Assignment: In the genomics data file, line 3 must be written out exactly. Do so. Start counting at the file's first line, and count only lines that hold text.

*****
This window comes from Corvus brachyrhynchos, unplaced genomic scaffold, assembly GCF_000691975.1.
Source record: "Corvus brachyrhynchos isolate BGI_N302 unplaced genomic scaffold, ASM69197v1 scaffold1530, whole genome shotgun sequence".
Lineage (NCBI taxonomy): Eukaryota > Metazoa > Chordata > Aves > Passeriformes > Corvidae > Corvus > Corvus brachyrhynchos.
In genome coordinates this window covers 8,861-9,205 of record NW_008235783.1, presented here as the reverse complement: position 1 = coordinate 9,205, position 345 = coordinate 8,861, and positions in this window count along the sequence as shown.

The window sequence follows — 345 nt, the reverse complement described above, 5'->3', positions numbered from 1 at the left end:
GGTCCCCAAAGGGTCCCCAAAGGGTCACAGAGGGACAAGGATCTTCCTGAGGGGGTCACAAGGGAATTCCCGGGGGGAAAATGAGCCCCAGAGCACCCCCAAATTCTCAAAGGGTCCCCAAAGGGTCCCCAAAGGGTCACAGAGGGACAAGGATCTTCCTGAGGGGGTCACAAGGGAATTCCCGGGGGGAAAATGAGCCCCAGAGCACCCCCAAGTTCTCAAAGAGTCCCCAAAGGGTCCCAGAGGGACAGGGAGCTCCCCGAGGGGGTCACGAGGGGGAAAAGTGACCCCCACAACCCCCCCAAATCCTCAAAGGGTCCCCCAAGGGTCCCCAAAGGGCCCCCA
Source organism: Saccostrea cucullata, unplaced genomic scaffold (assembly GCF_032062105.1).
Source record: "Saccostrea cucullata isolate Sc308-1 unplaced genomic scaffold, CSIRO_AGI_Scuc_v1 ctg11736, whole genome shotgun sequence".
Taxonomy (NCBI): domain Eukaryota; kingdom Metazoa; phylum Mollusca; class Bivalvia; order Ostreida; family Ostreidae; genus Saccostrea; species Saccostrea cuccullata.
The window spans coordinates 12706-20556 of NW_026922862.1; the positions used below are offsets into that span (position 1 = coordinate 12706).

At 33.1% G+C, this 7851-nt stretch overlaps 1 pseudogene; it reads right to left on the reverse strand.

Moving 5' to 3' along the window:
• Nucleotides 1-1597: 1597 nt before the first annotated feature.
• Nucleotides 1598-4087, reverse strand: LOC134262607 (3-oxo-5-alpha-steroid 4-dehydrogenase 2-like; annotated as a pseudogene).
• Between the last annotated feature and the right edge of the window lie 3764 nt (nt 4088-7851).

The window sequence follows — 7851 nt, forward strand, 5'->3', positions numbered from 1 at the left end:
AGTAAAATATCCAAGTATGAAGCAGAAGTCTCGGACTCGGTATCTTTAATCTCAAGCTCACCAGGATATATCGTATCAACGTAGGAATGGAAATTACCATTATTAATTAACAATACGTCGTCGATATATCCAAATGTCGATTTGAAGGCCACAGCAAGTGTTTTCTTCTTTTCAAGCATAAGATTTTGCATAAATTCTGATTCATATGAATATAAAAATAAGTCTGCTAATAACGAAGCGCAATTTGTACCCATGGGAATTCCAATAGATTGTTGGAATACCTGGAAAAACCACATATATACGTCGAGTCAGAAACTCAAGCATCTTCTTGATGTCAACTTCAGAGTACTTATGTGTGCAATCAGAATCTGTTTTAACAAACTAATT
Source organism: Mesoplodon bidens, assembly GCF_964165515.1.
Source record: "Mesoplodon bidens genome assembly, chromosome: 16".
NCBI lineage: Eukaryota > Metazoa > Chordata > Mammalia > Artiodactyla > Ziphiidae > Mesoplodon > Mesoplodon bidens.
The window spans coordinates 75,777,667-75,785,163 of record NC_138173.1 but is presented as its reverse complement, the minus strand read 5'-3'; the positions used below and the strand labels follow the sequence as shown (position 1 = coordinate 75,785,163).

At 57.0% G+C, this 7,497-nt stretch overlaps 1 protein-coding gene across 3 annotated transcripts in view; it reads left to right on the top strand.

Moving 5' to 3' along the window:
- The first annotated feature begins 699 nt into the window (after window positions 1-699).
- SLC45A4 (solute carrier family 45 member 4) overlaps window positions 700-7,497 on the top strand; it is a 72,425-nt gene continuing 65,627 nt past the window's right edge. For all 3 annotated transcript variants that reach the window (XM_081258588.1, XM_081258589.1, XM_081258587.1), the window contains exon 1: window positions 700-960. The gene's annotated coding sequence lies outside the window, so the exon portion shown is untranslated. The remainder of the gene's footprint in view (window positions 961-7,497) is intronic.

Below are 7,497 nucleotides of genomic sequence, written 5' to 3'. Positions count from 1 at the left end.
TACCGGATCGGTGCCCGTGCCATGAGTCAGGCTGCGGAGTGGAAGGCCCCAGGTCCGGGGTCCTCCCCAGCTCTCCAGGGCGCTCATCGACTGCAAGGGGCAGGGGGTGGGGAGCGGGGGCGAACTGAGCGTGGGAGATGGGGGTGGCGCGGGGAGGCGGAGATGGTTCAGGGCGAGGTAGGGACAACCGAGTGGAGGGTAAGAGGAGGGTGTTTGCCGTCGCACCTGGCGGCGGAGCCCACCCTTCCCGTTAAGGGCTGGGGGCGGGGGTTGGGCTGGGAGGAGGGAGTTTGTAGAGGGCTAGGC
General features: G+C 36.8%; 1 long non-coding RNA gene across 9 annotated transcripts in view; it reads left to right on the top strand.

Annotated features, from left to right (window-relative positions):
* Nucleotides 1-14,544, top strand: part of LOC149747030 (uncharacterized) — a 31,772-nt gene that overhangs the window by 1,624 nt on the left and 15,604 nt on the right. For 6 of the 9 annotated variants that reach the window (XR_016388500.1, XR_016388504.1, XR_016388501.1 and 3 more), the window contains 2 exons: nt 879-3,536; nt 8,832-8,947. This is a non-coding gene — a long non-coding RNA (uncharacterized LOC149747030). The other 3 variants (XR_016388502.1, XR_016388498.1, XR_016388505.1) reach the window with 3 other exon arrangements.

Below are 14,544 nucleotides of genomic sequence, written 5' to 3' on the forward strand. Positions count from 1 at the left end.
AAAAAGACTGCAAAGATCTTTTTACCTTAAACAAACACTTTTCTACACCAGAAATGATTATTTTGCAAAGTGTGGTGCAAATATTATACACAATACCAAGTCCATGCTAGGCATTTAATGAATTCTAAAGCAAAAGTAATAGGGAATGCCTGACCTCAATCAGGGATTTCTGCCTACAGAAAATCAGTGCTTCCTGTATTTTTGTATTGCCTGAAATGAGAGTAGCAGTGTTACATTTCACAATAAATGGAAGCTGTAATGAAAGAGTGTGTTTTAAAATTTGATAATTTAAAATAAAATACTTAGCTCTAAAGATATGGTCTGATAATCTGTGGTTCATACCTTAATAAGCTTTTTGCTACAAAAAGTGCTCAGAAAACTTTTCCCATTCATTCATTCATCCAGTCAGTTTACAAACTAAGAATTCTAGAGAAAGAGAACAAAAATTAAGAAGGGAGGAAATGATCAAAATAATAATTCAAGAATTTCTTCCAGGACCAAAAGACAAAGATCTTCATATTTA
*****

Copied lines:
Lineage (NCBI taxonomy): Eukaryota > Metazoa > Chordata > Aves > Passeriformes > Corvidae > Corvus > Corvus brachyrhynchos.